Some Calhoun County officials are alarmed at what they say is a large number of absentee ballots cast ahead of next week’s primary runoff election.
As of Monday, the Calhoun County Board of Registrars office had received 364 absentee ballots, all from Calhoun County Commission District 1. That’s more than the total number of absentee ballots cast in the entire county in the June 3 primary election.
And for Carolyn Henderson, a member on the Board of Registrars, something doesn’t add up.
“There’s no way this many people need absentee ballots,” Henderson said Monday, while thumbing through a stack of envelopes delivered to the board over the weekend. “I’m telling you, there’s just no way.”
State law allows voters to request absentee ballots if they’ll be away from the state or their county on election days, have a disability that prevents them from voting in person, have a work shift of 10 hours or longer that coincides with polling hours, are away from their home county for college or military service, or will be working as election officials. State forms used to request absentee ballots require voters to check which reason they’re claiming.
Falsifying absentee ballot applications or encouraging others to do so is a Class C felony under state law, as are several other forms of misconduct related to absentee ballots.
The absentee ballots collected so far would make up almost 15 percent of the total votes counted for District 1 in the June 3 primary, which saw a number of local and statewide races. The July 15 Democratic primary runoff will have only one local race, between Calhoun County Commission District 1 opponents Fred Wilson and James Montgomery, as well as a constitutional amendment vote.
Wilson, the incumbent in the commission race, said he has gotten a few residents to sign up for absentee voting, mostly talking to friends and family who he said have physical disabilities.
“But not that mass number,” said Wilson, referring to the 364 absentee ballots. “I’m not going door-to-door, getting people to sign up, although maybe I should have.”
Montgomery said he’s been campaigning to tell folks to vote absentee if they think for any reason they won’t be able to get to the polls on July 15, and said he has four campaign workers going door-to-door to ask for votes. Reached by phone Monday, Montgomery said he had no idea how many people had signed up for absentees ballot because of his campaign.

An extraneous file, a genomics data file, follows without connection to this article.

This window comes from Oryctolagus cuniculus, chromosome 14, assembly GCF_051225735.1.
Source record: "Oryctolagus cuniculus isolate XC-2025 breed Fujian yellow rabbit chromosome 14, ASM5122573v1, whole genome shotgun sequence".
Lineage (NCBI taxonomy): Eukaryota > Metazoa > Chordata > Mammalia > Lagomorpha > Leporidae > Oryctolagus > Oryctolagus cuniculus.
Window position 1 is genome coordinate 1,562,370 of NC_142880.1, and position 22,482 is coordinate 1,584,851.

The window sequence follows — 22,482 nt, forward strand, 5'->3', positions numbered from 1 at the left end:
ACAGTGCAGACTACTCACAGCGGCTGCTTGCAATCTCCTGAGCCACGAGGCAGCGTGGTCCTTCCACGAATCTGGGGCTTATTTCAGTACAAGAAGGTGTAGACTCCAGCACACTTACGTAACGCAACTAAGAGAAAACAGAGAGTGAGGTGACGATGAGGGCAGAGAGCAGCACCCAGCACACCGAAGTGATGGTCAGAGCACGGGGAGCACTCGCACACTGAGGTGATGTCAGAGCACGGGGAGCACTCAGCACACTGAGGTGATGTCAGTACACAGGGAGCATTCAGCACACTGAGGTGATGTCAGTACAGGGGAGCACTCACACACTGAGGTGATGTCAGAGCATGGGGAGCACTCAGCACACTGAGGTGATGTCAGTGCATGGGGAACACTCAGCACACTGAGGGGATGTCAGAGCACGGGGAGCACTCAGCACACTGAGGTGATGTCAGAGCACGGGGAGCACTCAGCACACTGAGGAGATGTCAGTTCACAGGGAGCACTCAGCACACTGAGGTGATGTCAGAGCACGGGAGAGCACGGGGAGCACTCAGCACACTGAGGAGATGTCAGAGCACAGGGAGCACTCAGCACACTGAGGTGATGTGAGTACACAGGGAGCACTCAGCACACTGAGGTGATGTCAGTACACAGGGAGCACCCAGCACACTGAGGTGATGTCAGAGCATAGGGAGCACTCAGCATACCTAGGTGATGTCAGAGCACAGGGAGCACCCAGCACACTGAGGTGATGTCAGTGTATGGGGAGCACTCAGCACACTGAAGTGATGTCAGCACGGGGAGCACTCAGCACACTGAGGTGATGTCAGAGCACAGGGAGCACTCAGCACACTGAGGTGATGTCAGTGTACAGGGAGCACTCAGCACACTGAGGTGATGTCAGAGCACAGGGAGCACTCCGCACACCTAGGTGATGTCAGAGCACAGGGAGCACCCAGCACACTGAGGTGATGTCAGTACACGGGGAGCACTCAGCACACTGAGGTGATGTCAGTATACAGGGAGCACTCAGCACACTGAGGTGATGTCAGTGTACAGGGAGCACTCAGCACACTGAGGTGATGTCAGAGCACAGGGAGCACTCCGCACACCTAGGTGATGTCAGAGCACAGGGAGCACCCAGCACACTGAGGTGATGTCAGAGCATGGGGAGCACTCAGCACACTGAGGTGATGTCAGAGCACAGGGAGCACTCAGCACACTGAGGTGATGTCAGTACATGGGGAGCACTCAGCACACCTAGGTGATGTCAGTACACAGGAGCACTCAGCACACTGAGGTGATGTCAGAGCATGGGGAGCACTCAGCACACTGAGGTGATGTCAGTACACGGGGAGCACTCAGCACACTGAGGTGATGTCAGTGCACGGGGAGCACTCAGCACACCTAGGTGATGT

“I don’t know because folks fill them out themselves, or have one of my campaign workers send it back for them,” Montgomery said. “I have no idea how many people are signing up.”
Montgomery said that 364 was a lot of ballots, but said there’s a chance many won’t be counted. In the June election, Montgomery received 28 absentee ballot votes, but said he knows there were a lot more absentee ballot votes for him that weren’t recorded.
“Filling out an absentee ballot is a complicated, meticulous process,” Montgomery said. “And if you don’t do it correctly, they just throw them out.”
Many of the addresses from the 364 collected absentee ballots are from west Anniston, including several public housing apartments on Cooper Avenue and Constantine Avenue. District 1 includes Hobson City and most of Anniston, as well as areas just west of the city.
Henderson said she believes at least a few people who have applied to vote absentee might have been misled about what they were signing up for. Henderson said that last week a woman came to the Board of Registrars office upset that she had received an absentee ballot in the mail. Although she had signed up to receive the ballot, the woman said she thought she was registering to vote at the polls on July 15, Henderson said.
“I’m just worried people don’t realize that they won’t be able to vote at the polls, and their right to vote has been taken away from them,” Henderson said. “That’s when people are going to get angry.”
Montgomery said he’s merely trying to clear up confusion among voters in District 1. He said that while he campaigned, many residents told him they thought the election was over, and he has seen his campaign signs removed from around town for that reason.
Emily Thompson, deputy secretary of state, said that when candidates campaign for absentee votes they often walk “a fine line” between what is and isn’t legal. Thompson said she could not comment on the Calhoun County matter, but said as long as candidates aren’t filling out ballots for voters, they typically aren’t breaking any laws.
“They can tell voters that they have that option available to them, and a lot of candidates will do that,” Thompson said. “Absentee ballots can be a complicated matter, and we see issues with them quite a bit.”
Thompson said the state office had received no complaints from Calhoun County this election cycle about absentee ballots or voter fraud.
Voter fraud has been a hot topic in Alabama this year. The June primary election was the first in the state to require voters to present a photo identification to enter the polls. The Alabama Republican Party operated a tip hotline during the election, offering rewards for residents who reported cases of voter fraud. The party said it has turned over all evidence – which allegedly included cases of voters being turned away because of already-cast absentee ballots – to the Attorney General’s Office.